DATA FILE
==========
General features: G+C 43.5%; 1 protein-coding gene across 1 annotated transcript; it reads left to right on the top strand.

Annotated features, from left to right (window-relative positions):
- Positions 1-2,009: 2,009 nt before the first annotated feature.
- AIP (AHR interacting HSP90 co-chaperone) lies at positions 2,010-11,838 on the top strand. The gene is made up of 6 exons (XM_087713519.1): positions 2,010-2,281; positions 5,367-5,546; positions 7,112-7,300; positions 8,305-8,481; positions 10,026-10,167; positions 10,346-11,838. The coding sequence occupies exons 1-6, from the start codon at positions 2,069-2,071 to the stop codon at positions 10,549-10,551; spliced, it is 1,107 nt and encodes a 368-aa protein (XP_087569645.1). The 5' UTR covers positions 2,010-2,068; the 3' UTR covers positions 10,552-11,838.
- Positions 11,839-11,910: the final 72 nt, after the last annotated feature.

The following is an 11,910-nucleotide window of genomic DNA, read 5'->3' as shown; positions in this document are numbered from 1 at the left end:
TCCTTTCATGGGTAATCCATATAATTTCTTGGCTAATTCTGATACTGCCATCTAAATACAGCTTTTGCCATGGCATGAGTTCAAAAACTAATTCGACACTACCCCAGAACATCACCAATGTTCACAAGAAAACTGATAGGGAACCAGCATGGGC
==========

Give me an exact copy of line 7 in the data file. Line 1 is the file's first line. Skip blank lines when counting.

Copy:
TCCTTTCATGGGTAATCCATATAATTTCTTGGCTAATTCTGATACTGCCATCTAAATACAGCTTTTGCCATGGCATGAGTTCAAAAACTAATTCGACACTACCCCAGAACATCACCAATGTTCACAAGAAAACTGATAGGGAACCAGCATGGGC